This work provides more evidence for the continued strong influence of socioeconomic status on achievement. Please share your strategies for ensuring that your economically disadvantaged students learn at high-levels.

Friday, August 5, 2011

How to Increase the Utilization of Digital Technologies in All Schools

I wrote this post to participate in Leadership Day 2011, a call from Scott McLeod for educators to blog about what administrators need to do to increase the use of different technologies in their schools. To put it simply, as an evidence based practitioner, I need evidence to imply that regularly using different technologies will improve student achievement. The student achievement that reflects how I am evaluated as a principal and how teachers are evaluated in many districts. Translation...improvements on state accountability tests.

We all know the flaws associated with standardized state accountability tests, however, how will increasing our utilization of digital technologies in all schools help students perform better on the knowledge and comprehension type questions that dominate these assessments? I have had this conversation with friends and colleagues over the past several years, and I continue to debate the issue in my mind. I have no doubts that it is critical for us to expose all students to the different technologies that are available today. In addition, social media and blogging are outstanding means for both students and educators to continue their learning outside of the school house gates that both need exposure to. From an anecdotal perspective, I have witnessed the increased student engagement that takes place when teachers utilize different technologies with their students. At School #18, all of our teachers utilize different technologies with their students on a regular basis, however, to take the next step, we need more evidence to suggest that optimizing utilization of different technologies will improve student performance on the types of tests used by our district administrators to evaluate us.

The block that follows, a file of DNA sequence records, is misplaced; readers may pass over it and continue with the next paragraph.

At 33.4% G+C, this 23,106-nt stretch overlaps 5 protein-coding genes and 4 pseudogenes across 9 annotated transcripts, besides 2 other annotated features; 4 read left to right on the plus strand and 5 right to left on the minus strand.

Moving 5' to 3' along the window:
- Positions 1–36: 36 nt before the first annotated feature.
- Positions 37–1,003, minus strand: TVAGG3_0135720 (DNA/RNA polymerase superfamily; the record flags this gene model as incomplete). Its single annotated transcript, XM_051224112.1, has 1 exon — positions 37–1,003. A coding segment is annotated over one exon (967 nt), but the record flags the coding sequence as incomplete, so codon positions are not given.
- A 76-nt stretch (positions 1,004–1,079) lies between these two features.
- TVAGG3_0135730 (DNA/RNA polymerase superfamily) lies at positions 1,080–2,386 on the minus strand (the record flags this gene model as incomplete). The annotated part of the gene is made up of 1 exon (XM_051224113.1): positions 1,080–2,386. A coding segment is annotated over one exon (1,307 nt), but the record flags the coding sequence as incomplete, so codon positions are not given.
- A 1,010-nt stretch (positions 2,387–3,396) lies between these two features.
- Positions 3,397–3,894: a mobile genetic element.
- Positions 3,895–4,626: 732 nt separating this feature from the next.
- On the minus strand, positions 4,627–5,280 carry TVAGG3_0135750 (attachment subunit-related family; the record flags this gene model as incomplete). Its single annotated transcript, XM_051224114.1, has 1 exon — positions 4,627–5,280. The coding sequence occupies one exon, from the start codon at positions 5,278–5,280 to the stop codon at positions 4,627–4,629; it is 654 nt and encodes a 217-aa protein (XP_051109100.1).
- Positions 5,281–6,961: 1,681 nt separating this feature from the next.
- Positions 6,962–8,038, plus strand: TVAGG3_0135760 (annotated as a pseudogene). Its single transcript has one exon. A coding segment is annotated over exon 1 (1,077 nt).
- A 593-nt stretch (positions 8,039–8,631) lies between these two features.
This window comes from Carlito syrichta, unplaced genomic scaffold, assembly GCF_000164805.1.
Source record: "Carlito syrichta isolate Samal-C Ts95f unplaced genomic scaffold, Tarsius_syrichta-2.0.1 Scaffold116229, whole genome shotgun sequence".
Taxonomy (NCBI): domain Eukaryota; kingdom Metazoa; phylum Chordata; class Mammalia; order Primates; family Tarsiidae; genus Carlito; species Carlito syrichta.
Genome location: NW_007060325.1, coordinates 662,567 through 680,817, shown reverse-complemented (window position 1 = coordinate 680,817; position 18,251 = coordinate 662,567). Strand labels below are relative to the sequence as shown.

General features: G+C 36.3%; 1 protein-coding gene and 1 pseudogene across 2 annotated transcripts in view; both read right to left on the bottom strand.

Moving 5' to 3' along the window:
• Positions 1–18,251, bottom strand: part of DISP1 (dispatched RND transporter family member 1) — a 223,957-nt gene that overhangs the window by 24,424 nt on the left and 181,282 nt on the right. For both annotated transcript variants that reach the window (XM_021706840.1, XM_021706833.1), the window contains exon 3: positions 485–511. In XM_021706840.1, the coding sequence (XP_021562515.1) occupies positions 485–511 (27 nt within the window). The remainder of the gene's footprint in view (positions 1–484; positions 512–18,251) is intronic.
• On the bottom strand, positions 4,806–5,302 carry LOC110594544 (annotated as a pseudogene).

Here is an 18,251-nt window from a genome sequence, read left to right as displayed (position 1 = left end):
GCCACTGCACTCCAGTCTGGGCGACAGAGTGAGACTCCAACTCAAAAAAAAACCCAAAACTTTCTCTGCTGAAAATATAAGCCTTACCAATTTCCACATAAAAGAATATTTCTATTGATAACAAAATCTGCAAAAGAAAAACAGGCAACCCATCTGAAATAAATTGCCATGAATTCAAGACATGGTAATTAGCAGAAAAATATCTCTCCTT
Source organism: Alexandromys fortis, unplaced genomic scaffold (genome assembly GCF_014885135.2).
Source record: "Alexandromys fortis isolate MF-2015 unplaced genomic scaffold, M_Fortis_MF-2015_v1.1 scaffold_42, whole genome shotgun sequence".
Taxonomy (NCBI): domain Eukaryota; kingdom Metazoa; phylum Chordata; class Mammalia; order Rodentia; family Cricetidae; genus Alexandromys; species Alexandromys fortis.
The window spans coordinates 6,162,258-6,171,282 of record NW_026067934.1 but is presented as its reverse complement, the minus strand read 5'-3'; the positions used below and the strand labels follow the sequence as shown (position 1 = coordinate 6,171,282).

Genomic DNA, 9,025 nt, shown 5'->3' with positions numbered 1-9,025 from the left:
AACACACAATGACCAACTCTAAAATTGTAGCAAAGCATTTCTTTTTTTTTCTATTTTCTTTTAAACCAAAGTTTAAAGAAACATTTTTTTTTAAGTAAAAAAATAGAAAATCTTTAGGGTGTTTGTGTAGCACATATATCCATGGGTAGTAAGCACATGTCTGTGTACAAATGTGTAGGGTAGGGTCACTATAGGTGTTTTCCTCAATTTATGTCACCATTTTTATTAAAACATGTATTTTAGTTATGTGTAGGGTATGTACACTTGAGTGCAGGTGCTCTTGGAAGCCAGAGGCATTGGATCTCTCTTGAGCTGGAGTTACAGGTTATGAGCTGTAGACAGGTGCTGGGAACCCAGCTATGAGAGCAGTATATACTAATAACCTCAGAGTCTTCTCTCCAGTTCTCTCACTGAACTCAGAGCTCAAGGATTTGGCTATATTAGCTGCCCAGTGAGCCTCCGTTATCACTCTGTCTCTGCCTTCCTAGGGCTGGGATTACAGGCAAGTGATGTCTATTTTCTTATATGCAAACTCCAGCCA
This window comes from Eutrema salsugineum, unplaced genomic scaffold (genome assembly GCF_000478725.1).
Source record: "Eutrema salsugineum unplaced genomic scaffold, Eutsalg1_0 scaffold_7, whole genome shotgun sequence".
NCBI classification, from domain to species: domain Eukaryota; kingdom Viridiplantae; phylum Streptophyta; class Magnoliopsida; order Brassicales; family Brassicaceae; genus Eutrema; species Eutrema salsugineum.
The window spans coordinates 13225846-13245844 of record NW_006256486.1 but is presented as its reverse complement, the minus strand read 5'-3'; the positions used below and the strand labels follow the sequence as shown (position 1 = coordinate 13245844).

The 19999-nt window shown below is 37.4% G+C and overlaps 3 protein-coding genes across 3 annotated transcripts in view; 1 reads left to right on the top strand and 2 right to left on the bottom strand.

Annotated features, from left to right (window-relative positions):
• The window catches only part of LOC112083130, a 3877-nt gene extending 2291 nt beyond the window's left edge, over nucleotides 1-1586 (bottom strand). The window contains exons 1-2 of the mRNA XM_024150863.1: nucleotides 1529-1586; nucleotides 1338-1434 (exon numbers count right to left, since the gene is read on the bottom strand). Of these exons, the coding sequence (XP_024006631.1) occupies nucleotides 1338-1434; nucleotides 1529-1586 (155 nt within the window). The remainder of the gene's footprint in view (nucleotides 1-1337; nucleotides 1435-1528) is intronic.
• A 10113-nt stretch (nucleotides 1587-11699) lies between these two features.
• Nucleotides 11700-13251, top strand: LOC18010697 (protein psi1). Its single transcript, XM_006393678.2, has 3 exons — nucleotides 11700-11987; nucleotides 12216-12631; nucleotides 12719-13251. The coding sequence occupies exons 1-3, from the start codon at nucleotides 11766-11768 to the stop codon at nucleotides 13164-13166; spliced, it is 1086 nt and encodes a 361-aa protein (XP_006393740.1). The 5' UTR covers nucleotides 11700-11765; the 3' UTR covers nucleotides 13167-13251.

At this point, the evidence from the research literature suggests the best approach to realizing these types of student improvements lies with direct instruction...drill and kill...teach to the know the phrases. As a school full of evidence based, professional educators, and as our superiors continue to evaluate us based on our students' results on our state's accountability test, we need the evidence to suggest that increasing our utilization of digital technologies will improve student performance on these tests. So, my point with this post is to throw the issue into the hands of the instructional technology scholars at our nation's research universities. It is time for these researchers to generate the evidence. Until then, as an evidence based practitioner, my press for increased technology utilization is unlikely.

In closing, I will share a conversation I had with one of my superiors about technology integration. We were discussing the need for more evidence to connect technology utilization with student achievement when the conversation turned to improved student engagement. This administrator was debating the point that teachers who use technology have students who are more engaged in school. I agreed, but countered by asking where is the evidence to connect technology use to improved standardized test scores? The administrator could not provide any, but continued to make the point about student engagement. I asked the administrator if we made a full press with technology utilization, would we get a one year reprieve from test score accountability for taking the risk. The administrator responded, "absolutely not."

Scholars, please publish some evidence.